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If Miggy Performs well Next year...

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25 minutes ago, chasfh said:

OK, so, I'm with you on this for the most part, but the devil's advocate demands equal time:

Did you read Bill James's Underestimating the Fog essay from a few years ago? He essentially hypothesized that baseball researchers have a tendency to attribute to luck or randomness those traits which have not yet, through testing, been determined to be a persistent skill. Things like clutch hitting ability, winning or losing streaks, outcome on balls in play, etc., have been concluded to be random clusters of discrete events not influenced by the players involved. James holds that just because we haven't figured out how to measure a certain trait doesn't mean it's not a skill that doesn't exist, and therefore the answer is randomness.

Point being, it's possible that the Angels, or any team, can be one of the best teams year after year during the regular season due to reasons we can easily determine, but at the same time could be, because of some reason we haven't determined yet, completely unsuited to winning playoff series.

Some people who themselves don't believe baseball research is an actual thing will come to conclusions that are suited to their own prejudices: Angels couldn't win playoff series because they lacked the right experience, lacked the right fortitude, lacked the right clubhouse leadership, etc. And that's fine, let them. They don't have to be part of the serious conversation about it, and we shouldn't force them to be. But when baseball researchers, unable to identify a reason for the persistent phenomenon of the Angels' failing to win playoff series, conclude that no reasons leading to that exist so it must all be random, they're engaging in the same facile conclusion-jumping that anti-research fans do, made worse by the fact that researchers spend countless hours juggling numbers before throwing up their hands and guessing.

Bringing it all back around to Miggy: after having juggled the numbers, I'm confident his slide in 2017 is a transient phenomenon due to random bad luck. :D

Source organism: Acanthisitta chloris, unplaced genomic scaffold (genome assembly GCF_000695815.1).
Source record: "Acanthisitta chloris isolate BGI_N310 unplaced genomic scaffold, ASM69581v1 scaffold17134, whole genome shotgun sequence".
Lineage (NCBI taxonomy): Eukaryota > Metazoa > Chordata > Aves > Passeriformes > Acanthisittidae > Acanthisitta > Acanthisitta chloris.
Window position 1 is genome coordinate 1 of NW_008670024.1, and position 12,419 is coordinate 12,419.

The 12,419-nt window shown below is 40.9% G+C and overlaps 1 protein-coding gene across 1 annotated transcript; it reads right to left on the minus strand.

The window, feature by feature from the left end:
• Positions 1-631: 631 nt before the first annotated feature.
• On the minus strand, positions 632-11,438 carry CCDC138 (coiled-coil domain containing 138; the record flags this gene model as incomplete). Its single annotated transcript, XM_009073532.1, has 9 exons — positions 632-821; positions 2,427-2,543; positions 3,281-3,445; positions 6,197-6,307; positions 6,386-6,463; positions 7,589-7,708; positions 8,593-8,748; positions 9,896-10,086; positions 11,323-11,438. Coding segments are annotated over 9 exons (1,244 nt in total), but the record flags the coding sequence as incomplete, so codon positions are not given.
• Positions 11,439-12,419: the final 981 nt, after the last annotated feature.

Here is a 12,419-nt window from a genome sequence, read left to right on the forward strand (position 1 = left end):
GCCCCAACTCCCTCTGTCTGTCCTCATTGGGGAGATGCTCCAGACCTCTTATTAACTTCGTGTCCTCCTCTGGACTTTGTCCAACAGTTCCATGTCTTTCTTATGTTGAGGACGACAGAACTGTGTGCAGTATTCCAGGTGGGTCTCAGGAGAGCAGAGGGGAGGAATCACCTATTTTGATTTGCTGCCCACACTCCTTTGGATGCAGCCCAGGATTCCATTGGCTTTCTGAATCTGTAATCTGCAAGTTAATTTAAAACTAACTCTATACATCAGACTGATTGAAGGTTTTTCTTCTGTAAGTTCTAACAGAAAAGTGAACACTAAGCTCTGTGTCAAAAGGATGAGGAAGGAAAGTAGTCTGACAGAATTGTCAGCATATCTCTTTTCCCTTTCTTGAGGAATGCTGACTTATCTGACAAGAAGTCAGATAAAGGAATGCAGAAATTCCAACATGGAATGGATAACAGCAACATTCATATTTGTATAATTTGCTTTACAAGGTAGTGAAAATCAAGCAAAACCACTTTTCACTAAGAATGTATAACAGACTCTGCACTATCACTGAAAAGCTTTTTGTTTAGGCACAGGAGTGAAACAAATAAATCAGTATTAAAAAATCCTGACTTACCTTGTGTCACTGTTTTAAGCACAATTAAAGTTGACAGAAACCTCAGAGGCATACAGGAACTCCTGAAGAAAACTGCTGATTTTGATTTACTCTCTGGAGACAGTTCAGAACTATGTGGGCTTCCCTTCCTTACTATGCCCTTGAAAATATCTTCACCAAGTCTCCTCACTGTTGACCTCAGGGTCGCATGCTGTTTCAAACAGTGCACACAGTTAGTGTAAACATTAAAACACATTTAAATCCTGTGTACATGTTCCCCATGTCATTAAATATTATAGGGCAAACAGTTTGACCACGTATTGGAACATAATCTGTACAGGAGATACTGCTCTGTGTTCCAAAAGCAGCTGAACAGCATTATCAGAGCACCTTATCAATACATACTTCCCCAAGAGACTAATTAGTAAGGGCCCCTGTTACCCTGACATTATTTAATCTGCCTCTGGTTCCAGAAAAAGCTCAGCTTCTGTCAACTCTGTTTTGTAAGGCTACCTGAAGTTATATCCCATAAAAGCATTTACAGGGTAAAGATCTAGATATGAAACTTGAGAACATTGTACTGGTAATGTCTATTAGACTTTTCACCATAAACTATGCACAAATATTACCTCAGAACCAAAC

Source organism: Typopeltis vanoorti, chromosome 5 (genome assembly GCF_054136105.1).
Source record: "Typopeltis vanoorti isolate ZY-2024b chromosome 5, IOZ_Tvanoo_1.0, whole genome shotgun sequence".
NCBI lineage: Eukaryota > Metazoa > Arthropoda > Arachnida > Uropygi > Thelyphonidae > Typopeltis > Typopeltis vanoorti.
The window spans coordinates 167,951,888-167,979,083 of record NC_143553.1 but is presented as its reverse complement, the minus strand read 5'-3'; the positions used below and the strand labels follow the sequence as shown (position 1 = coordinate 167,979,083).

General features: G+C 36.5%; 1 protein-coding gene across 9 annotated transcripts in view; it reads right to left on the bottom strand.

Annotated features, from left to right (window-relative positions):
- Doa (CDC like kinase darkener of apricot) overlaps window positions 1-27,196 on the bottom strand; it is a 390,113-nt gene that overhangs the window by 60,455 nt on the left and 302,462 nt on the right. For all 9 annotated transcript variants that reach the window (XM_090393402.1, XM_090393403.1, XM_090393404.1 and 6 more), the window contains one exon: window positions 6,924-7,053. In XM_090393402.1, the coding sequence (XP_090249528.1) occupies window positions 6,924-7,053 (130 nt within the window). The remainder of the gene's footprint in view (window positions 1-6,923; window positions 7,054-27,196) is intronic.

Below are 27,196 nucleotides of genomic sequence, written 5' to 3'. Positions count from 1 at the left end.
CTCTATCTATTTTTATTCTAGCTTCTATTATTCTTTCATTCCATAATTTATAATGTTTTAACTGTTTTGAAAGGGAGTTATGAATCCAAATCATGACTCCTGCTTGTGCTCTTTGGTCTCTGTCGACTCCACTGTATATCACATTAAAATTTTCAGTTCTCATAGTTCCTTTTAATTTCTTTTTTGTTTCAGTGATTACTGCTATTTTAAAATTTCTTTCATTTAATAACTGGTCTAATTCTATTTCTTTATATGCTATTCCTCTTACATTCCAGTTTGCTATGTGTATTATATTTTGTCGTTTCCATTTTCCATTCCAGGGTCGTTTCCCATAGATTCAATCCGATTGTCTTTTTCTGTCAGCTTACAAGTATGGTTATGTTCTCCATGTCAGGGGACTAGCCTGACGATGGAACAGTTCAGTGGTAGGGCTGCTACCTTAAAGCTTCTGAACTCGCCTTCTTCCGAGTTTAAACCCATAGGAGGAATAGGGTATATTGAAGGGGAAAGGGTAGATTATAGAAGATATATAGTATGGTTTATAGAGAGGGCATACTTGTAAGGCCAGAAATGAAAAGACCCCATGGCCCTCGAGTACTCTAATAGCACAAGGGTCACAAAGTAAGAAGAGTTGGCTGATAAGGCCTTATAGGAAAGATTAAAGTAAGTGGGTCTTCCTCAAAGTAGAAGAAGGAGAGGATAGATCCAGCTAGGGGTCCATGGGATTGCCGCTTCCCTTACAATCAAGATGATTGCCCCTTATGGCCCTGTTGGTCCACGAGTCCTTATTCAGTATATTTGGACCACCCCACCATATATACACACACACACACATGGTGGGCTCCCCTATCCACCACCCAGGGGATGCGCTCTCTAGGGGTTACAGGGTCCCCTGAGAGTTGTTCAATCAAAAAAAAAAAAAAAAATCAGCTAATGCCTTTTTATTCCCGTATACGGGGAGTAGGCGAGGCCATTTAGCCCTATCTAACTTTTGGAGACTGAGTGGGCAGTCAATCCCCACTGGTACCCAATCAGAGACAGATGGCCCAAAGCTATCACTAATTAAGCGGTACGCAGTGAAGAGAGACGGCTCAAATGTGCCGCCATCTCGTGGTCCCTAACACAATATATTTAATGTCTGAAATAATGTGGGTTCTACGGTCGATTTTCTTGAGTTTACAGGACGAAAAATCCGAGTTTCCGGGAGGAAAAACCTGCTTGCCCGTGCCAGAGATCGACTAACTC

In statistics, the null hypothesis would be that it's random and the burden of proof would be on the side that thinks it is not random.   But James is right that we shouldn't jump to the conclusion that it's all luck.  We can say that there is no convincing evidence that's is not luck.  

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35 minutes ago, chasfh said:

OK, so, I'm with you on this for the most part, but the devil's advocate demands equal time:

Did you read Bill James's Underestimating the Fog essay from a few years ago? He essentially hypothesized that baseball researchers have a tendency to attribute to luck or randomness those traits which have not yet, through testing, been determined to be a persistent skill. Things like clutch hitting ability, winning or losing streaks, outcome on balls in play, etc., have been concluded to be random clusters of discrete events not influenced by the players involved. James holds that just because we haven't figured out how to measure a certain trait doesn't mean it's not a skill that doesn't exist, and therefore the answer is randomness.

Point being, it's possible that the Angels, or any team, can be one of the best teams year after year during the regular season due to reasons we can easily determine,

well, long story short, I do believe in match-ups. There are certain real differentials inside the aggregate winning percentages. For instance I think the Tigers had a much better shot against the Mets in '06 than the Cards. We were a RH hitting team, the Mets were a LH pitching team. I don't remember exactly now but I think the Cards were the only team in the playoffs with all RH starting pitching - ergo bad match.

The problem of course is that you don't get to choose who you play in the playoffs - which is why I have always harped on that exact point with Dombrowski - he did not build balanced teams - too few LH players both pitching and hitting. That exactly the kind of thing that can leave you ill suited in the playoffs where you can't pick/know your opponent, as opposed to building your team looking only at your division rivals. A balanced team gives you a better shot when the nature of the opposition isn't known.

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15 minutes ago, Gehringer_2 said: